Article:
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When Will God Save the People?

When Will God Save the People?

I need to confess: sometimes student ministry and pastoral church work in general kicks my rear end. I wrote last January 2013 about a significant time when I hit the 18-month wall in ministry, a make-or-break time for many student pastors in the field. You can read that post here. And now, I feel like I am going through another transitional season in ministry. 

Every year or so, given the rhythm of ministry and programs, along with natural breaks in seasons, I hit these walls when I rightly re-evaluate and re-think my current call to ministry. I believe that these times of reflection need to happen for long-term continuation in ministry, as well as for spiritual and ministerial growth. And most of the time, I negotiate these walls with confidence and vision. 

But I must confess that the last few weeks have hit me harder than usual this time.

A Perspective Shift on My Philosophy of Ministry

A fellow Student Pastor often says, "No one can love a kid in your youth group better than their parent."

Theoretically, I absolutely agree - without any hesitation! The parent is the key influencer in the life of her or his child through adulthood. This core principle is the bedrock of my personal philosophy of ministry, and one in which I have continued to harp to my parents, staff, and volunteer leaders (along with anyone else who would listen).

As much as I believe in this, however, I must confess that I did not fully understood the ramifications of it personally until I witnessed the birth of my first child, Hannah Grace, on January 27, 2014.

The 10 Biggest Mistakes People Make in Setting Goals

Fitting title for the first day of the year. Whether today marks the beginning of new goals or simply another day in your week, everyone sets goals at some point during the rhythms of their life and desires to achieve them. 

I follow a guy named Michael Hyatt, who writes about leadership and productivity on his blog michaelhyatt.com. You can also find him on Twitter at @michaelhyatt Recently, he posted on his blog a short article titled "The 10 Biggest Mistakes People Make in Setting Goals." 

I read it and found it so helpful personally that I sought permission to post it on my site for you to read as my first post of the new year.

7 Reasons Why I Chose Squarespace Over Wordpress

I took the plunge and haven't looked back. 

I created my first Wordpress self-hosted website in December 2009 at the recommendation of one of my seminary professors. She made the argument that a personal website would make myself more marketable to find a job. A couple of my close friends had created websites - mostly for blogging - so I decided to leap off the cliff, too, and see where it could take my job hunt. Plus, it's kind of fun saying that I have my own personal website. Thus, I found my own hosting service, set it up myself, and uploaded a free template to design it. Remarkably, my website did help me land my first job, and I've been using my website as a means of writing and exercising my creative, theological, and ministerial muscle ever since.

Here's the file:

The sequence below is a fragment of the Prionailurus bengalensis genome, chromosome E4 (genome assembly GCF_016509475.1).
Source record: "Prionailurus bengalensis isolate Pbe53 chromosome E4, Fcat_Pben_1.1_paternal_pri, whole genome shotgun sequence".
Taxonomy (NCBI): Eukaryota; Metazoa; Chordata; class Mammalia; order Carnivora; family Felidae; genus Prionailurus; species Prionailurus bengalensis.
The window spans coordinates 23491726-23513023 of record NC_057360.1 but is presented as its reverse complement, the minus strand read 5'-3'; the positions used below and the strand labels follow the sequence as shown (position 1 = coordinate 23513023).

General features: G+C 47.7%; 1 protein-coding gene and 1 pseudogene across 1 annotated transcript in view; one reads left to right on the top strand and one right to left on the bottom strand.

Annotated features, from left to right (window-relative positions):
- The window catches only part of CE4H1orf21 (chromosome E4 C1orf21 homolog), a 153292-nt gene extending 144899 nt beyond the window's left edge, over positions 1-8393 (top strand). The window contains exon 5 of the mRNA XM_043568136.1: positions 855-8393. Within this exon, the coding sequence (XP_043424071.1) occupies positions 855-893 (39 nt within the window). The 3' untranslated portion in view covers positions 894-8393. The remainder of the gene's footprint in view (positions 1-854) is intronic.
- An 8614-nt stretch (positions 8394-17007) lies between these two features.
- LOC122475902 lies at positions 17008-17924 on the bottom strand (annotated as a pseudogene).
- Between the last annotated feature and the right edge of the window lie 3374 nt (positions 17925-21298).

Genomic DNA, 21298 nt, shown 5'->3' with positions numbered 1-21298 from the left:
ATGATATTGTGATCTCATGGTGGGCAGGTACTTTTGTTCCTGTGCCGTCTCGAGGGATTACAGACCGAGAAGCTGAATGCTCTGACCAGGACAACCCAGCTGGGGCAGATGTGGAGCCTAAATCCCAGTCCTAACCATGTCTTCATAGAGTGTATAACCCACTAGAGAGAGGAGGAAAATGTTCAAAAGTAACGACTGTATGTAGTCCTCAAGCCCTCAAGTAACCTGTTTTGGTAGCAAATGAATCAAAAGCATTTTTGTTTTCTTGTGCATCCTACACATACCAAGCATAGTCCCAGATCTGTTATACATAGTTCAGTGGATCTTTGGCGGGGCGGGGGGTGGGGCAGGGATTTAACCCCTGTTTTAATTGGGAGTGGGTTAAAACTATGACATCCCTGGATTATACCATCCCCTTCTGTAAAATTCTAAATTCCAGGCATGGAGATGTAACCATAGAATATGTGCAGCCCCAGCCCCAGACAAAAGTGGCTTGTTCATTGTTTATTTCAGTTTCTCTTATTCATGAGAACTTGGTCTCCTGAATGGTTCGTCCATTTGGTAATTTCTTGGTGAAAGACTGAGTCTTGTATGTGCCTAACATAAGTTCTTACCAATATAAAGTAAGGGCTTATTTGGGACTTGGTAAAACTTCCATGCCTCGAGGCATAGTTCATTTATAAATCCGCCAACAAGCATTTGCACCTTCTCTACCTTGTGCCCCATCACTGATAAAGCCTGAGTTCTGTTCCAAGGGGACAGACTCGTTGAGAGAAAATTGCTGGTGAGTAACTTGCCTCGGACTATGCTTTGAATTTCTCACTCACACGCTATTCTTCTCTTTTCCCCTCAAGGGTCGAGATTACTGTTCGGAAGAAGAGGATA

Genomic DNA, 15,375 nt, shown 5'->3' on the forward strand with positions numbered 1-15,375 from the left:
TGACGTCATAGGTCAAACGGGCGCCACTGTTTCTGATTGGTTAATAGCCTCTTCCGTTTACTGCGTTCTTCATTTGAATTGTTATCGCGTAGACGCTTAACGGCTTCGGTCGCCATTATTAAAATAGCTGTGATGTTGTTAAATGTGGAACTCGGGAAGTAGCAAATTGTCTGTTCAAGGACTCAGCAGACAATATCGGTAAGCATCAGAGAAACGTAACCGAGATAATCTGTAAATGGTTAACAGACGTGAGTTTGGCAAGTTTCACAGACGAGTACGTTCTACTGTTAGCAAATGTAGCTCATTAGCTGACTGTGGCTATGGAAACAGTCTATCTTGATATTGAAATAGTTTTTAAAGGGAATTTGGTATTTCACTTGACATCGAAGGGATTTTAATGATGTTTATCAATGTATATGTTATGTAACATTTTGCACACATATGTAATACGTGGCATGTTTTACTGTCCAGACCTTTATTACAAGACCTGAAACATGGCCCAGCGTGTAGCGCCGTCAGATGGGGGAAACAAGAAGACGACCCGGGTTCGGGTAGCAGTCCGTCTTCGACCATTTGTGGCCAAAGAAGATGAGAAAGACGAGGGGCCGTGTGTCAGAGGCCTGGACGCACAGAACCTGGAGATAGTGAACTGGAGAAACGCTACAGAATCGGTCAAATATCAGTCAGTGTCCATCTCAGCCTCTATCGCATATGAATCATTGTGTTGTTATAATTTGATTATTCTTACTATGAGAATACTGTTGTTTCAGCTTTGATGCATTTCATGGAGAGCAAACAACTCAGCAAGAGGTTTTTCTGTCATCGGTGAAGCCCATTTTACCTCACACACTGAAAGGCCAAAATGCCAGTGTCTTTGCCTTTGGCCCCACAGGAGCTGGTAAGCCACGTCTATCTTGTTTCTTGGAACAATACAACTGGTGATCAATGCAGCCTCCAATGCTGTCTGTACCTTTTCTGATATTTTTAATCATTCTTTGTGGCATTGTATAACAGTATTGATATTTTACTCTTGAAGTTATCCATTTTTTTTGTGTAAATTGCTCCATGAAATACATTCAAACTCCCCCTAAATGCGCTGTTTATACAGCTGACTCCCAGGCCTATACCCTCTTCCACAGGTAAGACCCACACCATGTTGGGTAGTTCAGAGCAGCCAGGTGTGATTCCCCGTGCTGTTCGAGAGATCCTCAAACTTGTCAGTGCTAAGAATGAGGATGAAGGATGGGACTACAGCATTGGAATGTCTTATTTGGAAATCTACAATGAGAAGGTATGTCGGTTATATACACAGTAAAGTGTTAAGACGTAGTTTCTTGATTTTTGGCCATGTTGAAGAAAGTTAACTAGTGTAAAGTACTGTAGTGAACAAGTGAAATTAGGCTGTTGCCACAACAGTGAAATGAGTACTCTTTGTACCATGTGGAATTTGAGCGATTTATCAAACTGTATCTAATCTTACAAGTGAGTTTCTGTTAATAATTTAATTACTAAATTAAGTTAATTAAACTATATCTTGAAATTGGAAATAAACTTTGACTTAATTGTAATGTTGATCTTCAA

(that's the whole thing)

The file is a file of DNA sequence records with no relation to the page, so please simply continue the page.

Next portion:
But I must confess: I literally have logged thousands of hours using Wordpress, studying it, and developing mastery of it - only to still feel frustrated and unsatisfied at the limited options for guys like me who don't know code. Everything from exploring themes, finagling templates, updating software, installing plug-ins, you name it! 

On Life and Blogging

There are seasons of life when margin shrinks way back.

You know what I mean. The kind of seasons when life sort of takes on a 'life' of its own. Manageable tasks become unmanageable. The calm of daily rhythms and regular seasons become disjointed and unpredictable. 

Certain seasons of life shrink our margin of productivity. But it's during these times that God prepares us for new growth.

- Click to Tweet -

That pretty much sums up my Fall. 

Reflecting Kolkata - One Month Later

One month after Kolkata, I feel more burdened than ever to simply share our story with as many people as possible.

Before we arrived at Kolkata, I recall telling our team to prepare for the shock of re-entry. Many had never left North America, let alone step foot onto the Asian sub-continent. I felt a hunch deep within me that our return home would be tougher than anyone of us could imagine.